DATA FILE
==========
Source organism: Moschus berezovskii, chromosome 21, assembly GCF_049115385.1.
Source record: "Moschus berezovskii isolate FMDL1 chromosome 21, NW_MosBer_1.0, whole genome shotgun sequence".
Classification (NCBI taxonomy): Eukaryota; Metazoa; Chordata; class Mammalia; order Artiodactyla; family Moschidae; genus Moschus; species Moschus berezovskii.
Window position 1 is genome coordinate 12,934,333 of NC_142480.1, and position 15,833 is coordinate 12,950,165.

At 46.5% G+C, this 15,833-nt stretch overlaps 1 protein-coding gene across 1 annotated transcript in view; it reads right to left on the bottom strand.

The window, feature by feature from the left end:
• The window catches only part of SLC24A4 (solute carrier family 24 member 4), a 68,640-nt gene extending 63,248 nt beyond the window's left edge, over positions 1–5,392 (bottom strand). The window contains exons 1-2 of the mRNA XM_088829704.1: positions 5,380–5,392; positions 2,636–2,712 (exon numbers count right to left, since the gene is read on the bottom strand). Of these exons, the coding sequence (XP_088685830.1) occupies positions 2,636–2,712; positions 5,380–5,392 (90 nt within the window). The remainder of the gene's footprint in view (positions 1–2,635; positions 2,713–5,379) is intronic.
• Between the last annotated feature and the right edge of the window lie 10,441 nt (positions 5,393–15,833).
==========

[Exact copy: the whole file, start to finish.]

Source organism: Moschus berezovskii, chromosome 21, assembly GCF_049115385.1.
Source record: "Moschus berezovskii isolate FMDL1 chromosome 21, NW_MosBer_1.0, whole genome shotgun sequence".
Classification (NCBI taxonomy): Eukaryota; Metazoa; Chordata; class Mammalia; order Artiodactyla; family Moschidae; genus Moschus; species Moschus berezovskii.
Window position 1 is genome coordinate 12,934,333 of NC_142480.1, and position 15,833 is coordinate 12,950,165.

At 46.5% G+C, this 15,833-nt stretch overlaps 1 protein-coding gene across 1 annotated transcript in view; it reads right to left on the bottom strand.

The window, feature by feature from the left end:
• The window catches only part of SLC24A4 (solute carrier family 24 member 4), a 68,640-nt gene extending 63,248 nt beyond the window's left edge, over positions 1–5,392 (bottom strand). The window contains exons 1-2 of the mRNA XM_088829704.1: positions 5,380–5,392; positions 2,636–2,712 (exon numbers count right to left, since the gene is read on the bottom strand). Of these exons, the coding sequence (XP_088685830.1) occupies positions 2,636–2,712; positions 5,380–5,392 (90 nt within the window). The remainder of the gene's footprint in view (positions 1–2,635; positions 2,713–5,379) is intronic.
• Between the last annotated feature and the right edge of the window lie 10,441 nt (positions 5,393–15,833).